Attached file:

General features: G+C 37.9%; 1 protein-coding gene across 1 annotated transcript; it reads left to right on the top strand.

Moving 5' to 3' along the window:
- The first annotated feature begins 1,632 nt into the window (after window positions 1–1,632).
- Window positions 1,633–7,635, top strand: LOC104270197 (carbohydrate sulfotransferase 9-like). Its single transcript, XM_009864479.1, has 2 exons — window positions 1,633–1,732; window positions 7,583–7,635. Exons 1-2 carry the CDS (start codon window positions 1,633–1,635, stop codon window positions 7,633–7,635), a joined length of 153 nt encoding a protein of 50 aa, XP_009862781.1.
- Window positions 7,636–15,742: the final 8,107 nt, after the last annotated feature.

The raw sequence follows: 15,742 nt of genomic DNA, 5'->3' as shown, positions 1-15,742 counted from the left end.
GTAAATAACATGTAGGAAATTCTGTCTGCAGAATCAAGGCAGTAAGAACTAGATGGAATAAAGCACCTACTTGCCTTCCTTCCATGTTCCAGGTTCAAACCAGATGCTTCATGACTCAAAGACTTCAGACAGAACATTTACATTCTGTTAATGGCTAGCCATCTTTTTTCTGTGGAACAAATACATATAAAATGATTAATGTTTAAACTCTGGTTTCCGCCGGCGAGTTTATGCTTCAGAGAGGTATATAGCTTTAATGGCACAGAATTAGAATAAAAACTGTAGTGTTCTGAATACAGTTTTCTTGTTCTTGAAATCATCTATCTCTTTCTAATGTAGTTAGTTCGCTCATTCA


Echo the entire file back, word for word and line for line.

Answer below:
General features: G+C 37.9%; 1 protein-coding gene across 1 annotated transcript; it reads left to right on the top strand.

Moving 5' to 3' along the window:
- The first annotated feature begins 1,632 nt into the window (after window positions 1–1,632).
- Window positions 1,633–7,635, top strand: LOC104270197 (carbohydrate sulfotransferase 9-like). Its single transcript, XM_009864479.1, has 2 exons — window positions 1,633–1,732; window positions 7,583–7,635. Exons 1-2 carry the CDS (start codon window positions 1,633–1,635, stop codon window positions 7,633–7,635), a joined length of 153 nt encoding a protein of 50 aa, XP_009862781.1.
- Window positions 7,636–15,742: the final 8,107 nt, after the last annotated feature.

The raw sequence follows: 15,742 nt of genomic DNA, 5'->3' as shown, positions 1-15,742 counted from the left end.
GTAAATAACATGTAGGAAATTCTGTCTGCAGAATCAAGGCAGTAAGAACTAGATGGAATAAAGCACCTACTTGCCTTCCTTCCATGTTCCAGGTTCAAACCAGATGCTTCATGACTCAAAGACTTCAGACAGAACATTTACATTCTGTTAATGGCTAGCCATCTTTTTTCTGTGGAACAAATACATATAAAATGATTAATGTTTAAACTCTGGTTTCCGCCGGCGAGTTTATGCTTCAGAGAGGTATATAGCTTTAATGGCACAGAATTAGAATAAAAACTGTAGTGTTCTGAATACAGTTTTCTTGTTCTTGAAATCATCTATCTCTTTCTAATGTAGTTAGTTCGCTCATTCA